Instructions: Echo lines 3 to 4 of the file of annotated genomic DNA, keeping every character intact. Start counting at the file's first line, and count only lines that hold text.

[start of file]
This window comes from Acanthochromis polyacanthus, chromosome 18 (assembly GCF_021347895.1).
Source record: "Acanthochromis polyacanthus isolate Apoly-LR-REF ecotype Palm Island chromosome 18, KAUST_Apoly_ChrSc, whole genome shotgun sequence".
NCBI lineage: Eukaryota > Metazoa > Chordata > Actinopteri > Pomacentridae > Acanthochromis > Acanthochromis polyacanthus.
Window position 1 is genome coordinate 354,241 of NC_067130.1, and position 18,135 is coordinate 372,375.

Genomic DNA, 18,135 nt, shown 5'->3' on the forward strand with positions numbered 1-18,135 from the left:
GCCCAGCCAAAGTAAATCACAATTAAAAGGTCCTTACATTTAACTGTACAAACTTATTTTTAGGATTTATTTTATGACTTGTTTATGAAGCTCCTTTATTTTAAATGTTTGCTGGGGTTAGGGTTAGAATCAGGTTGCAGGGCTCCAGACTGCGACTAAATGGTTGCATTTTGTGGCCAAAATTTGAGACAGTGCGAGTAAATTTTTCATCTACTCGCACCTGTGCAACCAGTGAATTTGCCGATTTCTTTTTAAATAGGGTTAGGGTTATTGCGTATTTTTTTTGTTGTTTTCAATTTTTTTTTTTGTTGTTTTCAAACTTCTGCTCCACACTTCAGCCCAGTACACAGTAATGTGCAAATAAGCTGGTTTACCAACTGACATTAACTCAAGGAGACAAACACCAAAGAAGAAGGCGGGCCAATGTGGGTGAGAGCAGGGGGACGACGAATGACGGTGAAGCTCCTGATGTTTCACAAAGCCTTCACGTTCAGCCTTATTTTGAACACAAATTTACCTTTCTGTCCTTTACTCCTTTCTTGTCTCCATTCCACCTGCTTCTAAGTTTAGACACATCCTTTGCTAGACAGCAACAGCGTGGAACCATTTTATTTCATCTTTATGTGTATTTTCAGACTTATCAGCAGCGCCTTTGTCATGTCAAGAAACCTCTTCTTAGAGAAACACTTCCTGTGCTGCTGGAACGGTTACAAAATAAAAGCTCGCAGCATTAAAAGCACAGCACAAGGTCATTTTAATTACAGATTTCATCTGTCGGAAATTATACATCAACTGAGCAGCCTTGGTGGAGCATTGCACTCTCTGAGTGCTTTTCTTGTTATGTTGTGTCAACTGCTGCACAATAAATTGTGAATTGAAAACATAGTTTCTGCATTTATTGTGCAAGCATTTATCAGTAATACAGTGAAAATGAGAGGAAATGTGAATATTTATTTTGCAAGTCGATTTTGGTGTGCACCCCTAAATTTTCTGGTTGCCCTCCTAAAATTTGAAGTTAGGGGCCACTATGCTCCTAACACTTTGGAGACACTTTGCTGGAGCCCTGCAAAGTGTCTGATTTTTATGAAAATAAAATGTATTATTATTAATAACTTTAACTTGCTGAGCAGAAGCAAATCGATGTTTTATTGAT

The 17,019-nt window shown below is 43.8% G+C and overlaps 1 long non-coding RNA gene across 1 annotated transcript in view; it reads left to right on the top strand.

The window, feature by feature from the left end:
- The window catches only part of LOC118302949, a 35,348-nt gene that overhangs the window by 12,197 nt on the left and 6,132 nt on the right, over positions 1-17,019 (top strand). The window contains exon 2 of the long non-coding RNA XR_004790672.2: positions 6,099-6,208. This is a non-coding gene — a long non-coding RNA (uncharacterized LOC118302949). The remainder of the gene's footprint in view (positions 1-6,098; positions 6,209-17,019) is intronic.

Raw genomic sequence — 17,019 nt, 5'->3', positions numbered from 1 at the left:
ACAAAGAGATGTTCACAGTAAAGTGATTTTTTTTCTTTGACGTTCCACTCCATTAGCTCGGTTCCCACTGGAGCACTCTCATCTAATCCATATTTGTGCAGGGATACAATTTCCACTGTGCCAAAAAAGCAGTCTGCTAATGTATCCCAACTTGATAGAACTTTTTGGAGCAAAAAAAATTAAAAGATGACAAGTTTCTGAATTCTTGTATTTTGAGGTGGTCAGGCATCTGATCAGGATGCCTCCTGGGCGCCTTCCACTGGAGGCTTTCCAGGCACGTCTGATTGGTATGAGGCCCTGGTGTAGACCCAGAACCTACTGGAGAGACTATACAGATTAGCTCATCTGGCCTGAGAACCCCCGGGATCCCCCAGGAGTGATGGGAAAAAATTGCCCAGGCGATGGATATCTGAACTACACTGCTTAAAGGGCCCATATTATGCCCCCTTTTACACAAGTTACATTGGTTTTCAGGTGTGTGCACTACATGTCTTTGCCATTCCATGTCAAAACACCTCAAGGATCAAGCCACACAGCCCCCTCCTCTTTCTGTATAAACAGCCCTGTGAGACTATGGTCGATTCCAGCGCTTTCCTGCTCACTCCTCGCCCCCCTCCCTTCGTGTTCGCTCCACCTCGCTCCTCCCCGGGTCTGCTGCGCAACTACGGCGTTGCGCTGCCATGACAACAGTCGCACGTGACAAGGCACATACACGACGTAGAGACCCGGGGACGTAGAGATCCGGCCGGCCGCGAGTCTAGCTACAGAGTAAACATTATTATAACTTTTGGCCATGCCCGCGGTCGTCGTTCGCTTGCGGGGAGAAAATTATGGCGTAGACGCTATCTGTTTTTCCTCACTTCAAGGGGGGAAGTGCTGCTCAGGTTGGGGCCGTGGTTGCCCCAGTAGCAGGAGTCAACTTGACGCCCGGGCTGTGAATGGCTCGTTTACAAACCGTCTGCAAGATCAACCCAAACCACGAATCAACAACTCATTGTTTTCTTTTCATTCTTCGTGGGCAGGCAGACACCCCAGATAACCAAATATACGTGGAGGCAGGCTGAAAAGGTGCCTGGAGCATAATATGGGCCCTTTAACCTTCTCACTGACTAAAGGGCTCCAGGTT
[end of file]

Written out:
NCBI lineage: Eukaryota > Metazoa > Chordata > Actinopteri > Pomacentridae > Acanthochromis > Acanthochromis polyacanthus.
Window position 1 is genome coordinate 354,241 of NC_067130.1, and position 18,135 is coordinate 372,375.